Thanks to Patrick Hancock, executive chef at El Pinto Restaurant for the concept for the sauce recipe. For the chicken, I used The Old Spice Shack’s Country French Rub, and it was delicious. Note that the sauce can be pureed or not, and that it is the most brilliant purple color that you will ever see.
This layered dessert is unique in that it can be cooked on the grill. It does have chile in it, so it can become an honorary member of the barbecue inferno. Don’t worry, ancho powder is quite mild, with a nice raisiny flavor. The finished dessert has a cake-like topping and a chocolate syrup on the bottom. You can serve it with whipped cream, or to be truly decadent, with the Rum Glaze.
This is one of the most delicious Mexican coastal fish recipes. It is served in Veracruz, the area of Mexico most influenced by Spanish cooking, but is popular all over the country. Often the snapper is dusted with flour and pan fried, then covered with a sauce, but we prefer ours beach-style. We grill it over wood or natural charcoal (gas is acceptable, too) and then serve it with the sauce on the side. Charring the tomatoes on the grill adds a smoky dimension to the sauce. This elegant and colorful fish is served with white rice and additional pickled jalapeños.
The word capon translates as "castrated" but in this case merely means seedless. Yes, dried chiles such as anchos and pasillas can be stuffed, but they must be softened in hot water first. They have an entirely different flavor than their greener, more vegetable-like versions.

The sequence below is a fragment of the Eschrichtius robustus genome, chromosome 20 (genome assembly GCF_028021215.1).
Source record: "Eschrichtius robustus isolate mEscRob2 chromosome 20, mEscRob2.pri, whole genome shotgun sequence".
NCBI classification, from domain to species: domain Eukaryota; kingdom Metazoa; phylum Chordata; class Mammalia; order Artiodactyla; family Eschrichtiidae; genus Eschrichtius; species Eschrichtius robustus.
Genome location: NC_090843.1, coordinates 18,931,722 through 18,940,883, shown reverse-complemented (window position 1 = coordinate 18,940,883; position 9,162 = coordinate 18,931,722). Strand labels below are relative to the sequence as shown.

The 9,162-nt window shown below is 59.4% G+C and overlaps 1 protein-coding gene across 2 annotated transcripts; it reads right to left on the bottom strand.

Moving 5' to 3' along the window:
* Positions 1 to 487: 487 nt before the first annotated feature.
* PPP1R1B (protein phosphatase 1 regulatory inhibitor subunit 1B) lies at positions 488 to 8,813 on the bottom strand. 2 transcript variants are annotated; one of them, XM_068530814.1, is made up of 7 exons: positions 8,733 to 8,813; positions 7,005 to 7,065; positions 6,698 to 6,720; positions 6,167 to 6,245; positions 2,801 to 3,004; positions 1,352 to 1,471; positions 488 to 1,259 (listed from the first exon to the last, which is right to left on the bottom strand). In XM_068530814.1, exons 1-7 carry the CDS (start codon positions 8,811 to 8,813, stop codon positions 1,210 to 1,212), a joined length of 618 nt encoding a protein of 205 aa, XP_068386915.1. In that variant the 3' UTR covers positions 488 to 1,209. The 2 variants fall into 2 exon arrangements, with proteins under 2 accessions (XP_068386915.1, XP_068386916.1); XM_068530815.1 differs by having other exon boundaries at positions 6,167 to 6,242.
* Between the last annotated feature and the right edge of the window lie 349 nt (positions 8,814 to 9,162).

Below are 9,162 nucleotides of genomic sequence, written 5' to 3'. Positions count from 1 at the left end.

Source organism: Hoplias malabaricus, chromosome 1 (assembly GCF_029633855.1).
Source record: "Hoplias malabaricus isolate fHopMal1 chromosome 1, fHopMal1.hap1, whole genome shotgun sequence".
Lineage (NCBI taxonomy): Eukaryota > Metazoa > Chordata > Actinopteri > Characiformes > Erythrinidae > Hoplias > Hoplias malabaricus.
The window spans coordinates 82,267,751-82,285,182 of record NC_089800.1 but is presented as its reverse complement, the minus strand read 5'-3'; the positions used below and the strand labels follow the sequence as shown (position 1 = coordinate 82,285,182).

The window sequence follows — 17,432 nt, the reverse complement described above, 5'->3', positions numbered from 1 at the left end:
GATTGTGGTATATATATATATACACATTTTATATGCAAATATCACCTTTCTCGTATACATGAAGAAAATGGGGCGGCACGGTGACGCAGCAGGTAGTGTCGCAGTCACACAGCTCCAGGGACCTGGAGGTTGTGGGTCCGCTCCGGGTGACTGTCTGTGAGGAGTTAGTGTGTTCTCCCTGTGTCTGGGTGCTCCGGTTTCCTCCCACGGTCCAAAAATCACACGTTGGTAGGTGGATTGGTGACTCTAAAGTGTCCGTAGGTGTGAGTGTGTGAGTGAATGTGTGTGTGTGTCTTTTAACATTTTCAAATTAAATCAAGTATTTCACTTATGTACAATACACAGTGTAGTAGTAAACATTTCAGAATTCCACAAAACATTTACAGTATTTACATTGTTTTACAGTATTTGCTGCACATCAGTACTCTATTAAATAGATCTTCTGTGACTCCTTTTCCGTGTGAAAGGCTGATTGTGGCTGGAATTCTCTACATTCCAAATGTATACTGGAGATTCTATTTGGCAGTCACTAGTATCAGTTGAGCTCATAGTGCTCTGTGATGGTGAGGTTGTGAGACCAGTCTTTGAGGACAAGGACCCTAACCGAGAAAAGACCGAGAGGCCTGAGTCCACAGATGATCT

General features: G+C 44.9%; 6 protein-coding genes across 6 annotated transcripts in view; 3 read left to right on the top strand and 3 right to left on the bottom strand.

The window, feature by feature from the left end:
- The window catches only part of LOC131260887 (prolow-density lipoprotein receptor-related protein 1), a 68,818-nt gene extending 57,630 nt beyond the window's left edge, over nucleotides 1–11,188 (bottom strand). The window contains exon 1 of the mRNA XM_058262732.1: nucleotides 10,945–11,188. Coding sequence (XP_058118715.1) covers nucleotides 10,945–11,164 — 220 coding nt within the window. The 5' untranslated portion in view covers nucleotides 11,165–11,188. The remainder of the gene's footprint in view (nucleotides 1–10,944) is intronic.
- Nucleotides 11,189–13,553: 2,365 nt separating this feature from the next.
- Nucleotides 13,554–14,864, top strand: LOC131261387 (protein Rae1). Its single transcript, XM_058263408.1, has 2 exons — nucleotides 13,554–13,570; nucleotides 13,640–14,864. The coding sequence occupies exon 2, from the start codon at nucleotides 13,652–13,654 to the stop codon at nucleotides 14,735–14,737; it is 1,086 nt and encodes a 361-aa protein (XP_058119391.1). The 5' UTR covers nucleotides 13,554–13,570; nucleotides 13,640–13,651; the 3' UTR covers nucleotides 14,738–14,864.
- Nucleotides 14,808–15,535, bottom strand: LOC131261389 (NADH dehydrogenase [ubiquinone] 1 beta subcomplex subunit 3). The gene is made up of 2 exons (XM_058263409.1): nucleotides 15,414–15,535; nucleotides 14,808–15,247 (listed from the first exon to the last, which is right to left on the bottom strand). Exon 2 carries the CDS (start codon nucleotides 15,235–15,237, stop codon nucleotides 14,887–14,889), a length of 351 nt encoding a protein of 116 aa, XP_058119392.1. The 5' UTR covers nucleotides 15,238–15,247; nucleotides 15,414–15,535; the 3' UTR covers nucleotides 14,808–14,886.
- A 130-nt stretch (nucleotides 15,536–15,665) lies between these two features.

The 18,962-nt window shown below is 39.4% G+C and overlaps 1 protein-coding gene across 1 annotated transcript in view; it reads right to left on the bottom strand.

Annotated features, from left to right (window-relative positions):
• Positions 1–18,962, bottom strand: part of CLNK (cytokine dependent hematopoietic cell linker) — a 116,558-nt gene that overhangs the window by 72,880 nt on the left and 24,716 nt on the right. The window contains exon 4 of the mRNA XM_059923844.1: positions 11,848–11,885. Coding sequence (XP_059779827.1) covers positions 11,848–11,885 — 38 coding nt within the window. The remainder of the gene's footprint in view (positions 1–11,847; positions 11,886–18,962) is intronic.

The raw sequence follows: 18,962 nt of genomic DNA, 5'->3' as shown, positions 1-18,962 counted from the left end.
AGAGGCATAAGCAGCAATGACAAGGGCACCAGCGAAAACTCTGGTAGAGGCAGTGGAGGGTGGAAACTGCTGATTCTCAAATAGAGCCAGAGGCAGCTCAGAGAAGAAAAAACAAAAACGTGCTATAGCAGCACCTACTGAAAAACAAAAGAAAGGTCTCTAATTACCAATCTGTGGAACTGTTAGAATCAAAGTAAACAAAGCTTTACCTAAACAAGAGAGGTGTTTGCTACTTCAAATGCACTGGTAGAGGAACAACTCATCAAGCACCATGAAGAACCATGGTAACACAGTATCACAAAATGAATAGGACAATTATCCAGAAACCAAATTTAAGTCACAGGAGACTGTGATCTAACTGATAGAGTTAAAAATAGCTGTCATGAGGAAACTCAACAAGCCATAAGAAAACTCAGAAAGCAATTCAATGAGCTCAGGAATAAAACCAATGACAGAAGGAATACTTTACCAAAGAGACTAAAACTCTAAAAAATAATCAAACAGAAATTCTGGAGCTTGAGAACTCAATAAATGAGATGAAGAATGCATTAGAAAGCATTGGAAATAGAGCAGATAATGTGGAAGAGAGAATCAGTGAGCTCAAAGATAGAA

The final result of this stuffed chile salad is the pleasantly contrasting flavors of the sweet stuffing, the smoky chiles, and the tangy vinaigrette. Piloncillo is unrefined, dark brown sugar that is sold in Mexico in cone shapes, and you can purchase it in Latin American markets.
Translated as (Fruit-Stuffed Poblanos With Roasted Tomato Salsa)
Here is another variation on stuffed chiles, this one courtesy of Zarela Martinez, formerly of Zarelas Restaurant in New York City, who says that her version is based on the classic recipe served on national holidays in Mexico. She, however, bakes the chiles instead of deep-frying them. No matter—Zarela says the dish was “one of our most beloved at Zarela.” From the article "Perfectly Pungent Peaches" by Dave DeWitt here.
From the famous iconoclast and author of The Great Chili Confrontation, here's the recipe that infuriated Texans after it was published in Holiday Magazine in 1967. Smith had the gall to title his article "Nobody Knows More About Chili Than I Do." Once again, the directions are in Smith's own words.